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Isn't It Romantic?

Isn't It Romantic?

Listen to this 'Talk of the Nation' topic

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Born Yesterday, 1950. Source: Getty Images hide caption

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Source: Getty Images

Listen, I love Reality Bites as much as the next girl — I went to high school in the nineties, I screamed the Lisa Loeb song at the top of my lungs. But my true love isn't the rom-coms of the nineties, it's the Lubitsch, Wilder, Cukor, and Preminger films that pre-date them. There's nothing sexier then the Pre-Code movies of the 1930's, but the screwball and romantic comedies made in the days of the Hollywood Production Code are also pretty marvelous. My favorite of these is Born Yesterday, made in 1950, starring William Holden, the delightfully daffy Judy Holliday, and Broderick Crawford. Based on a Garson Kanin play, Harry Brock (Crawford), a junk dealer, hires journalist Paul Verrall (Holden) to tutor his sweet but dim-witted mistress, a former chorus girl named Billie Dawn (Holliday). Of course, you know what happens — Billie Dawn discovers her latent love of democracy, newspapers, and of course, the nerdy, bespectacled, and principled Verrall (it's shot in Washington D.C., and is quite a love letter to my current hometown). Although the play was clearly written for a mature audience, writer Kanin and director George Cukor were forced to amend the screenplay to appease censors. Still, they were able to get my some of my favorite lines past the censors... such as this one, delivered by a besotted Billie to Paul, "Are you one of these talkers, or would you be innarested in a little action...?" It's sexy, delightful, and beautifully idealistic (it features a congressman that feels bad for taking a bribe — and he doesn't even get caught!).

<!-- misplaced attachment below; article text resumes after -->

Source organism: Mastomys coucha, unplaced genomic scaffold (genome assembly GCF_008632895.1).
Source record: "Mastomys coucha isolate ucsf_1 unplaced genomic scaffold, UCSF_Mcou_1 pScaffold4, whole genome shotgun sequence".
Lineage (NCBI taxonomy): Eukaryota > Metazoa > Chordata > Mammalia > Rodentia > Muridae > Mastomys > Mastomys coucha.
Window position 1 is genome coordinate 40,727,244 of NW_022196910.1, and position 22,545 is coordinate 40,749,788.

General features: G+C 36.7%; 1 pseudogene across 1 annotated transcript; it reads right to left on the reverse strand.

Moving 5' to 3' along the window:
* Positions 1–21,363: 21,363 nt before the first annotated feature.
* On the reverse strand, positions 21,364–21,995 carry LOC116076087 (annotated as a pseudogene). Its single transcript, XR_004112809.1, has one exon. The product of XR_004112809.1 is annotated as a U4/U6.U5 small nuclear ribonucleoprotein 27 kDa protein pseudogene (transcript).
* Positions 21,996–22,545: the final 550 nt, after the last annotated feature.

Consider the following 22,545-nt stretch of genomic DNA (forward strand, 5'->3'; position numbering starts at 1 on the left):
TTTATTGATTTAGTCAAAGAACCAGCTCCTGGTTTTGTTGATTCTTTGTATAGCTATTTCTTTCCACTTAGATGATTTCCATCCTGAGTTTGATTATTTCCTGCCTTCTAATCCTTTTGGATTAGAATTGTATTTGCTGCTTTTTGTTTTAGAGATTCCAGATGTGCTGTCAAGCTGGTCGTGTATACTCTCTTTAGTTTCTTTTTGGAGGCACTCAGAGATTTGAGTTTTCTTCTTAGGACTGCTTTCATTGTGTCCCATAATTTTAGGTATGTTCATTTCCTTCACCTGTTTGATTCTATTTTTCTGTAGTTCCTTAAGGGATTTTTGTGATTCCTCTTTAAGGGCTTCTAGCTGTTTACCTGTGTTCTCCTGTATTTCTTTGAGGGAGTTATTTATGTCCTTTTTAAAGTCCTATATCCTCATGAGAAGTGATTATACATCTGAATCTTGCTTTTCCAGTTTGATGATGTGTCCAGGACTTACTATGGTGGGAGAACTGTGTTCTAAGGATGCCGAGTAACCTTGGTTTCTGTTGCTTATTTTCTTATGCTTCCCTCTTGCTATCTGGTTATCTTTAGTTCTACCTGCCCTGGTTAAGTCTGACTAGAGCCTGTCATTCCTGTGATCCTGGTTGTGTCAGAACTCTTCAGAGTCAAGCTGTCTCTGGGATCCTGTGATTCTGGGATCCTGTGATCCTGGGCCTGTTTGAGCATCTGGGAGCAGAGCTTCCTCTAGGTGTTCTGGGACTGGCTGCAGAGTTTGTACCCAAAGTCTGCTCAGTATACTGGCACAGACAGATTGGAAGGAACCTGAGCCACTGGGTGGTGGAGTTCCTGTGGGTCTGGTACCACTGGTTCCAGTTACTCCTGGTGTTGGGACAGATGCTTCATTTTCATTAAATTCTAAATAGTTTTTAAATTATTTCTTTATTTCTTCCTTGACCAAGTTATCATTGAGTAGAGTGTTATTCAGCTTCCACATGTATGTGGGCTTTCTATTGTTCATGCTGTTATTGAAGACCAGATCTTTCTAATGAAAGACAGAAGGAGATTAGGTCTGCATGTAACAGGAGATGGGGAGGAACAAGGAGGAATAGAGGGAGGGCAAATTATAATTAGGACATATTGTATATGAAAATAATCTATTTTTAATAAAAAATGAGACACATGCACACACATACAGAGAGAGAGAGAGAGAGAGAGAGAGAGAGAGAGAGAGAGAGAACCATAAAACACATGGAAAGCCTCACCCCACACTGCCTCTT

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All that is to say what A.O. Scott says in his wonderful ode to the old rom-coms (and pan of the new ones) — things were sexier before, well, sex. You can read the piece here, and leave your favorite romantic comedies here — old or new (I think The 40-Year-Old Virgin is brilliant, for instance).